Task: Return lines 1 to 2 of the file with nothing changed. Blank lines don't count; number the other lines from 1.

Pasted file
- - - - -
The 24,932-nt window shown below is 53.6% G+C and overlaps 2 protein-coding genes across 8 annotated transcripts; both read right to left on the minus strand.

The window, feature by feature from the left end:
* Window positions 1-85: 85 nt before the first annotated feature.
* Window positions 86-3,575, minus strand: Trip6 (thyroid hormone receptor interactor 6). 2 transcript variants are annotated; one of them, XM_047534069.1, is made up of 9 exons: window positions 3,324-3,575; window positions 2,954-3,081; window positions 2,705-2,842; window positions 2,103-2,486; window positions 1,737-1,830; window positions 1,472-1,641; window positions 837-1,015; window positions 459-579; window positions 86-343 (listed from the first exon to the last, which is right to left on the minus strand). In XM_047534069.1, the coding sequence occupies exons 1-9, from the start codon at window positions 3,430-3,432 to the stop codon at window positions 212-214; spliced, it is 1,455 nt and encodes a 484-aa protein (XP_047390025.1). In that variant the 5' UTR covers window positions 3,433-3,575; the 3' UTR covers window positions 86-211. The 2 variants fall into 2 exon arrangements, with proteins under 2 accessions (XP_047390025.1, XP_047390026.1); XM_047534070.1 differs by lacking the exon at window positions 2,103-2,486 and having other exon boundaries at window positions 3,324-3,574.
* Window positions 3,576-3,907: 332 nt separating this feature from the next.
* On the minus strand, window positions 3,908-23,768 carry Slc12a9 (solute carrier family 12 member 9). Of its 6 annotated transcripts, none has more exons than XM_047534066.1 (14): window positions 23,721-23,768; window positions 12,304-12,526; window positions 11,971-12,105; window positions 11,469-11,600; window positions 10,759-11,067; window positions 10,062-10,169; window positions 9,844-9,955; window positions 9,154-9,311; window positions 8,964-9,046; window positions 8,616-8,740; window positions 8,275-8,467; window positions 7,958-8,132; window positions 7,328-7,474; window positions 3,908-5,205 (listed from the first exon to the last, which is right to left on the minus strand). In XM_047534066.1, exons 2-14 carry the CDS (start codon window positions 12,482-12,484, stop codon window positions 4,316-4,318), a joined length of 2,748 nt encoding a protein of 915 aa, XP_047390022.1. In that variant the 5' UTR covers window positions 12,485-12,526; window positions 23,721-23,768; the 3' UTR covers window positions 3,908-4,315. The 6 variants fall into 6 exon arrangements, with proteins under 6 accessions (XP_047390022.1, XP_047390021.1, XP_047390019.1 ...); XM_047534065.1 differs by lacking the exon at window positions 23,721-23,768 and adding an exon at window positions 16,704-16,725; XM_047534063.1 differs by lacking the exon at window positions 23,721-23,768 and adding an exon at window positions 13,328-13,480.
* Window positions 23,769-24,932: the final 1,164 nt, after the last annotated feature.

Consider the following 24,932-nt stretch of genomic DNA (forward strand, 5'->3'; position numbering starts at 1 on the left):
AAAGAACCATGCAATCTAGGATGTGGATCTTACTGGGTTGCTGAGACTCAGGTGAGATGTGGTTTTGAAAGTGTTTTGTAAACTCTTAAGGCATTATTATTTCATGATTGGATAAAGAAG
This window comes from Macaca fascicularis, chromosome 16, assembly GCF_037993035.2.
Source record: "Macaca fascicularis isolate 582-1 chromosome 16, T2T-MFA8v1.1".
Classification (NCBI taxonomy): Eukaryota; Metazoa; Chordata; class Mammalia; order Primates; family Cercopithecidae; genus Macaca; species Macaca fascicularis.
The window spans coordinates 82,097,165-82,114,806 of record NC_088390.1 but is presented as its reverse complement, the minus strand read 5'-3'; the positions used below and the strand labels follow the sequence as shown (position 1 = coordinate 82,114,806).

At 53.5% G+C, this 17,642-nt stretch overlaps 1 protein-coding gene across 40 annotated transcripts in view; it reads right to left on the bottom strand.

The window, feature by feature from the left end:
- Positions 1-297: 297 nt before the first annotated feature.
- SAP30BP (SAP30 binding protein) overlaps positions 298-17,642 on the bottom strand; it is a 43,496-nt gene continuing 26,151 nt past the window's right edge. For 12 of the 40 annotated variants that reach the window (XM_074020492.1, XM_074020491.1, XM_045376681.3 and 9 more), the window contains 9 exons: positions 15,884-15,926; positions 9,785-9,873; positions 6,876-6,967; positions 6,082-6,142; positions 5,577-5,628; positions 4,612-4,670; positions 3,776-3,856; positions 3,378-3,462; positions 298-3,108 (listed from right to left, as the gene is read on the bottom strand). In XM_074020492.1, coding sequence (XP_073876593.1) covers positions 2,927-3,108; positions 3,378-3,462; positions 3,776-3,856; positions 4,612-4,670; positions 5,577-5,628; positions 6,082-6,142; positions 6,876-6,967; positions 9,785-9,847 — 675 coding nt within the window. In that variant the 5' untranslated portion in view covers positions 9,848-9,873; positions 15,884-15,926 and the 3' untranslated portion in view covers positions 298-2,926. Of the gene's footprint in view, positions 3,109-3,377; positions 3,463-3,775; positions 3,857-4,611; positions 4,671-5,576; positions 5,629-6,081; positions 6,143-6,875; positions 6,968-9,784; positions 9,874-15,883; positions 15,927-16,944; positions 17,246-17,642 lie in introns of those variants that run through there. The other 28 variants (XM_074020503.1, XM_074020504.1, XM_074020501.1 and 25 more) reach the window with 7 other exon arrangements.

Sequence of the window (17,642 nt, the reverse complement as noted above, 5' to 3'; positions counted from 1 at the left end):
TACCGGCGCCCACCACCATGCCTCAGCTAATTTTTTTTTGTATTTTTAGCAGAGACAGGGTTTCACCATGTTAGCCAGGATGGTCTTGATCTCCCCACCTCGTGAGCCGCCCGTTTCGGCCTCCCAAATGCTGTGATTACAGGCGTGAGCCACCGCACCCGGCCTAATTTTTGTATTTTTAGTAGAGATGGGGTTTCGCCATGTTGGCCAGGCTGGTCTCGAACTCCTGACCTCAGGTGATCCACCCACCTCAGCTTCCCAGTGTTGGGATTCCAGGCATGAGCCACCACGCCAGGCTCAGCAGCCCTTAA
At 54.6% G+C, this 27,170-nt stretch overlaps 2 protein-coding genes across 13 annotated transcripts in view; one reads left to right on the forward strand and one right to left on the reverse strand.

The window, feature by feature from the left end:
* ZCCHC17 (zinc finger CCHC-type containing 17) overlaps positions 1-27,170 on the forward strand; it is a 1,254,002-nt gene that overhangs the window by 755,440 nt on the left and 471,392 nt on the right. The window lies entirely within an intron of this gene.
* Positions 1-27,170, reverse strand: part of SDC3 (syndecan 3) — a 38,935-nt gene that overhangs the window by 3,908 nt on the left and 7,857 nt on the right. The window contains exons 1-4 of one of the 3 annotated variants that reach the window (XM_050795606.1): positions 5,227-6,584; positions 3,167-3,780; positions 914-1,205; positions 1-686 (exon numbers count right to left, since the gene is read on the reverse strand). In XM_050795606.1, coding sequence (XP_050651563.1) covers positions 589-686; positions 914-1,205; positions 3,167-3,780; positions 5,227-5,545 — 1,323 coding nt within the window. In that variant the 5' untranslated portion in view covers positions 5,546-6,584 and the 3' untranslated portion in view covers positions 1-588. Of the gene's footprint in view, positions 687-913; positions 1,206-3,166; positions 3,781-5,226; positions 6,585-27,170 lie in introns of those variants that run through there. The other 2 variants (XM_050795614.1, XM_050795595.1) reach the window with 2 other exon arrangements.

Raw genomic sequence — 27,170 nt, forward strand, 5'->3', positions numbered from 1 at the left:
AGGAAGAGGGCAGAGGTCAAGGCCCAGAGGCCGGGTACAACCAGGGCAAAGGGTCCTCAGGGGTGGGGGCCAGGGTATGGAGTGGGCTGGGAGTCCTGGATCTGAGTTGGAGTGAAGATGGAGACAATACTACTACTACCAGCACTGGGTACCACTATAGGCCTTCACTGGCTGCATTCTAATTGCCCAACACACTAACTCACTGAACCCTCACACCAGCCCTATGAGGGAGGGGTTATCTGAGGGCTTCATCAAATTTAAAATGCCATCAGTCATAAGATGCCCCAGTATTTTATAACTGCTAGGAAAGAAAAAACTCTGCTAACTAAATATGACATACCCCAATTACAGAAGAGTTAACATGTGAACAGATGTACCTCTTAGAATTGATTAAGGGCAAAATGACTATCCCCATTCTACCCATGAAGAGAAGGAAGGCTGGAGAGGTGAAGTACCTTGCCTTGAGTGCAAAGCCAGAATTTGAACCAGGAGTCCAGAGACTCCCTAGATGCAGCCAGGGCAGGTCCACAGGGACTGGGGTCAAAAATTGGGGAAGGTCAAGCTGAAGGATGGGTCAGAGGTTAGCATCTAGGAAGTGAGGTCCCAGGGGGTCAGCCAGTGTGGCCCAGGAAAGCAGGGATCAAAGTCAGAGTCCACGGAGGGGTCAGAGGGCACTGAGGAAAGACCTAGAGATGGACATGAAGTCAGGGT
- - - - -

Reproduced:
The 24,932-nt window shown below is 53.6% G+C and overlaps 2 protein-coding genes across 8 annotated transcripts; both read right to left on the minus strand.

The window, feature by feature from the left end: